Most people who participate in the sharing economy (of which Tutorhub is a part) do so because of its convenience, value or access to products and services that would otherwise be unavailable. But for some, its the reduction in waste that naturally follows sharing things that you aren’t using. I once rented an Airbnb from a guy in Bristol who was passionate about allowing other people to use his stuff when he wasn’t. He rented out spare rooms, he rented out his car when he didn’t use it. And it wasn’t because of the money – he really thought it was a waste for most cars to be parked up by the roadside for most of its life. He may have a point, some estimates place the amount of time the average car goes unused at over 90%.
Whilst its not immediately obvious how, this concept of ‘unused capacity’ that goes to waste applies to the tutors who offer their skills on Tutorhub. An education acquired over many years is a valuable commodity, an asset that can ‘earn’ a return. When its not earning, its being wasted. I’m not aware of any studies that have looked at the economic value of skills and knowledge acquired and not put to use, but presumably its a big number. In general, education is valued ‘for its own sake’, but in a knowledge economy, learning drives earning.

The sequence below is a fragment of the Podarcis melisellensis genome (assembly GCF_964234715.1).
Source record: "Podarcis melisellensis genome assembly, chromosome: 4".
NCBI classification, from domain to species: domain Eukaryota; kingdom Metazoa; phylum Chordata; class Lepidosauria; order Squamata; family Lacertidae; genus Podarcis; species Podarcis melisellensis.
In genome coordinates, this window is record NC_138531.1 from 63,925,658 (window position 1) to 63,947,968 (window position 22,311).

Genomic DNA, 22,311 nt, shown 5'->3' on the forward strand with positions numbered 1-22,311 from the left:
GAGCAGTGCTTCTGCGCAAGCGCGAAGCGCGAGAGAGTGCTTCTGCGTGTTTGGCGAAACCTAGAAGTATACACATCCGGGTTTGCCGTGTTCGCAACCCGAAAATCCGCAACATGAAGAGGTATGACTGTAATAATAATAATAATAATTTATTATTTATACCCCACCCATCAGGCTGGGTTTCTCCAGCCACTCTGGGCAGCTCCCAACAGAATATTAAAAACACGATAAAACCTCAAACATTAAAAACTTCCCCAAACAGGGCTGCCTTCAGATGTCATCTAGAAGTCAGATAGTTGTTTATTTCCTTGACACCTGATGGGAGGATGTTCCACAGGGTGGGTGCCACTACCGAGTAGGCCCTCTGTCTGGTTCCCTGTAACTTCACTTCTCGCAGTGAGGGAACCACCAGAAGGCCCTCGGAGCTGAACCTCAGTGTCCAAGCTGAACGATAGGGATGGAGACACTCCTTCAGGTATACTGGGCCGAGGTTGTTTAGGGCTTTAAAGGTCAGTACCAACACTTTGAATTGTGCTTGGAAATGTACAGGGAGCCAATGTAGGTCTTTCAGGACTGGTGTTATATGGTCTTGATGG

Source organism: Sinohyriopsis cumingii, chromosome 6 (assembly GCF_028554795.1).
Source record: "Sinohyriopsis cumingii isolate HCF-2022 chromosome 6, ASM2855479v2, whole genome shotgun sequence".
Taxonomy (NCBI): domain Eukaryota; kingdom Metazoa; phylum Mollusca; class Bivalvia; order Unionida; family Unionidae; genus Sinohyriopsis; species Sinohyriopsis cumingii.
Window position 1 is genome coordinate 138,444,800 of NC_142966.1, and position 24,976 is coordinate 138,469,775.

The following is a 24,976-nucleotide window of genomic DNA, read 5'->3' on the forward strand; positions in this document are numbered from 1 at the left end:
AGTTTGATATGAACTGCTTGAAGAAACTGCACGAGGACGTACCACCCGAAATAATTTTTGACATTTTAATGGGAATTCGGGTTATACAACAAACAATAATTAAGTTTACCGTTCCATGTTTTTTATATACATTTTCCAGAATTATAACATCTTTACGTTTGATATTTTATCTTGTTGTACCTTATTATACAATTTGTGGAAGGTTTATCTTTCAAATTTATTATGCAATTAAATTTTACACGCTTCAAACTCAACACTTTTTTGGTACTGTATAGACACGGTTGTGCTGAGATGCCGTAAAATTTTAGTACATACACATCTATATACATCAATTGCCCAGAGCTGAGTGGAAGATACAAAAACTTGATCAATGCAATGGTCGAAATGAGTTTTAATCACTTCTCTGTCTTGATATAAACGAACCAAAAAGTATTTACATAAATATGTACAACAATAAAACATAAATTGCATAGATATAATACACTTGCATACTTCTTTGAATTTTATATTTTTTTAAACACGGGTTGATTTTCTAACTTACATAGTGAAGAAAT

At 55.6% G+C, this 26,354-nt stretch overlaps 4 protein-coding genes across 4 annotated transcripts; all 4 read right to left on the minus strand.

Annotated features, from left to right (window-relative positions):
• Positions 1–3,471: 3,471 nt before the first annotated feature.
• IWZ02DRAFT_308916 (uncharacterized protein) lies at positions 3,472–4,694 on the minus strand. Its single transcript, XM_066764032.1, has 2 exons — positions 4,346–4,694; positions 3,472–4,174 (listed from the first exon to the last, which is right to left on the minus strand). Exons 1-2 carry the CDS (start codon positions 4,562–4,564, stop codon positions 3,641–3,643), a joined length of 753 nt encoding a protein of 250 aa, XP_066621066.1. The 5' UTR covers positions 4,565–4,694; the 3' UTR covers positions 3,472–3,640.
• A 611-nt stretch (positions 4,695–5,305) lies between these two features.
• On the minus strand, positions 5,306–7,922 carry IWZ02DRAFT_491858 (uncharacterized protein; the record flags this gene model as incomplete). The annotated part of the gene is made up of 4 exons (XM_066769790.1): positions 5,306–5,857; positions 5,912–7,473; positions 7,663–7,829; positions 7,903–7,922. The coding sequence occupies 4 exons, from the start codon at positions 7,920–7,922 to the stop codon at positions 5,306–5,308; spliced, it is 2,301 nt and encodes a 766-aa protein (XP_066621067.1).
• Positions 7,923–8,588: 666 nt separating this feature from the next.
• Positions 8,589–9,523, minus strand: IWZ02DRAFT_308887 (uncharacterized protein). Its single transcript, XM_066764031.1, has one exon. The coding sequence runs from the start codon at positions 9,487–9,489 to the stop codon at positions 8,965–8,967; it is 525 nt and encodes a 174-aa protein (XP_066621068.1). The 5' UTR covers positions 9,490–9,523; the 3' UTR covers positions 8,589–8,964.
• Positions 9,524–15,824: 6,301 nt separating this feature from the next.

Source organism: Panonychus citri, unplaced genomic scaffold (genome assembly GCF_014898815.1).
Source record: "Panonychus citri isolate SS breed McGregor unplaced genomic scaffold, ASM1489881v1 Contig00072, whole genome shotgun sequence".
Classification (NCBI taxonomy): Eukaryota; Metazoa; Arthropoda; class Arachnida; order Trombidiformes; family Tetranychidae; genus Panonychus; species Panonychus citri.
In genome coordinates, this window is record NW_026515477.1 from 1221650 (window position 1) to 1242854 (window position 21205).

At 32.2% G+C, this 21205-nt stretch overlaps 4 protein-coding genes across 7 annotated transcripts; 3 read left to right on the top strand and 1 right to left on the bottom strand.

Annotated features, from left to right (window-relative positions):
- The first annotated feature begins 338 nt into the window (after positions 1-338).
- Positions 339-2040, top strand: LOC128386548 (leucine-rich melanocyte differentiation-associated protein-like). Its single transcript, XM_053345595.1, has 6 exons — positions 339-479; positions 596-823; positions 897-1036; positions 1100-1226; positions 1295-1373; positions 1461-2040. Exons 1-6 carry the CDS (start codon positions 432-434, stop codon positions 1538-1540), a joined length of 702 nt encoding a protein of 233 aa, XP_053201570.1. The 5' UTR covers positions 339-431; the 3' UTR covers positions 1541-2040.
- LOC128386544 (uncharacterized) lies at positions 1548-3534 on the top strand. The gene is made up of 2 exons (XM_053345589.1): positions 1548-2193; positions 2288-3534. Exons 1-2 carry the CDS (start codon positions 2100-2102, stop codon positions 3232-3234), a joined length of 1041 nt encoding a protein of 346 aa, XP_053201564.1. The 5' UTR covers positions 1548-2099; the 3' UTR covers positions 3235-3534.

There’s another particular twist in the case of education and learning, because unlike a car or a spare room, knowledge wastes if we don’t use it. It ebbs away. Knowledge is more like a muscle than an object, it gets stronger with use.
What this means is that the sharing economy has particular power in education. It offers particular benefits for those who are willing to embrace it. Students get access to the knowledge they need in a way they want; they get access to rare and difficult skills, they get access at times they otherwise couldn’t without the pressure of peers in attendance. Tutors earn a return on their hard won knowledge at times and in a manner to suit them. They also get to use the knowledge, to keep it alive. And what would be worse, after all the effort that goes into becoming a graduate, post-grad or doc than to see that knowledge slowly drift away …